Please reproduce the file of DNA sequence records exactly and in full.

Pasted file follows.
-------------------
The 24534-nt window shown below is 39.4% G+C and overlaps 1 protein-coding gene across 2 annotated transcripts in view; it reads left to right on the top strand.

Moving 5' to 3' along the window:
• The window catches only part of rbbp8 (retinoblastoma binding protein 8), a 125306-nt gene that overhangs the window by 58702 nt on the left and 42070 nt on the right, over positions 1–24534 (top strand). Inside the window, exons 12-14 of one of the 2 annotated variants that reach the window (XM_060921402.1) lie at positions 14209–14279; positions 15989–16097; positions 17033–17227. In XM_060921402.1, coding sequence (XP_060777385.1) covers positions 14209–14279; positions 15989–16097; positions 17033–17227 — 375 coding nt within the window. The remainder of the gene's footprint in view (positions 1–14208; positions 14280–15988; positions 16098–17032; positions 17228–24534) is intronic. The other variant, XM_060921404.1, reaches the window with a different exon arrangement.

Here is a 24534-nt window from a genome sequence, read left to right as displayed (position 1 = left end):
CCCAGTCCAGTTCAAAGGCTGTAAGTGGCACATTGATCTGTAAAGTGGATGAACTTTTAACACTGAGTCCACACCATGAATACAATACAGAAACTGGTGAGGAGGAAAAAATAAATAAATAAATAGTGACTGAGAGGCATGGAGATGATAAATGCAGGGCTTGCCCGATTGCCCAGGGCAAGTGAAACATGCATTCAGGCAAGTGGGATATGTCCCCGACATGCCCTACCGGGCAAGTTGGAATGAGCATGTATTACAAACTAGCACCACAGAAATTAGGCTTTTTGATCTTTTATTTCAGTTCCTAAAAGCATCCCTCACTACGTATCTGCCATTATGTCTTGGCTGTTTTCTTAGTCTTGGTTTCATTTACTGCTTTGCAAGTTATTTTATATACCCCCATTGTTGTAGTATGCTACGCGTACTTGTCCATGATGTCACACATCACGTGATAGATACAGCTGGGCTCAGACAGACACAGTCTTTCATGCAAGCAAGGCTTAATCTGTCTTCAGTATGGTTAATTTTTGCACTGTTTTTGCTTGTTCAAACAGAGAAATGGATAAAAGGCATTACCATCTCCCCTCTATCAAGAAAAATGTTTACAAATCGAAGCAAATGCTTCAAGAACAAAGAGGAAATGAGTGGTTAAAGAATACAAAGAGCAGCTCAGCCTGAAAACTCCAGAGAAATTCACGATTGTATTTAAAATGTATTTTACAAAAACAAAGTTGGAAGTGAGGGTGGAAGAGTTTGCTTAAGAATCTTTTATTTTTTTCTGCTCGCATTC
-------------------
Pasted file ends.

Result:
The 24534-nt window shown below is 39.4% G+C and overlaps 1 protein-coding gene across 2 annotated transcripts in view; it reads left to right on the top strand.

Moving 5' to 3' along the window:
• The window catches only part of rbbp8 (retinoblastoma binding protein 8), a 125306-nt gene that overhangs the window by 58702 nt on the left and 42070 nt on the right, over positions 1–24534 (top strand). Inside the window, exons 12-14 of one of the 2 annotated variants that reach the window (XM_060921402.1) lie at positions 14209–14279; positions 15989–16097; positions 17033–17227. In XM_060921402.1, coding sequence (XP_060777385.1) covers positions 14209–14279; positions 15989–16097; positions 17033–17227 — 375 coding nt within the window. The remainder of the gene's footprint in view (positions 1–14208; positions 14280–15988; positions 16098–17032; positions 17228–24534) is intronic. The other variant, XM_060921404.1, reaches the window with a different exon arrangement.

Here is a 24534-nt window from a genome sequence, read left to right as displayed (position 1 = left end):
CCCAGTCCAGTTCAAAGGCTGTAAGTGGCACATTGATCTGTAAAGTGGATGAACTTTTAACACTGAGTCCACACCATGAATACAATACAGAAACTGGTGAGGAGGAAAAAATAAATAAATAAATAGTGACTGAGAGGCATGGAGATGATAAATGCAGGGCTTGCCCGATTGCCCAGGGCAAGTGAAACATGCATTCAGGCAAGTGGGATATGTCCCCGACATGCCCTACCGGGCAAGTTGGAATGAGCATGTATTACAAACTAGCACCACAGAAATTAGGCTTTTTGATCTTTTATTTCAGTTCCTAAAAGCATCCCTCACTACGTATCTGCCATTATGTCTTGGCTGTTTTCTTAGTCTTGGTTTCATTTACTGCTTTGCAAGTTATTTTATATACCCCCATTGTTGTAGTATGCTACGCGTACTTGTCCATGATGTCACACATCACGTGATAGATACAGCTGGGCTCAGACAGACACAGTCTTTCATGCAAGCAAGGCTTAATCTGTCTTCAGTATGGTTAATTTTTGCACTGTTTTTGCTTGTTCAAACAGAGAAATGGATAAAAGGCATTACCATCTCCCCTCTATCAAGAAAAATGTTTACAAATCGAAGCAAATGCTTCAAGAACAAAGAGGAAATGAGTGGTTAAAGAATACAAAGAGCAGCTCAGCCTGAAAACTCCAGAGAAATTCACGATTGTATTTAAAATGTATTTTACAAAAACAAAGTTGGAAGTGAGGGTGGAAGAGTTTGCTTAAGAATCTTTTATTTTTTTCTGCTCGCATTC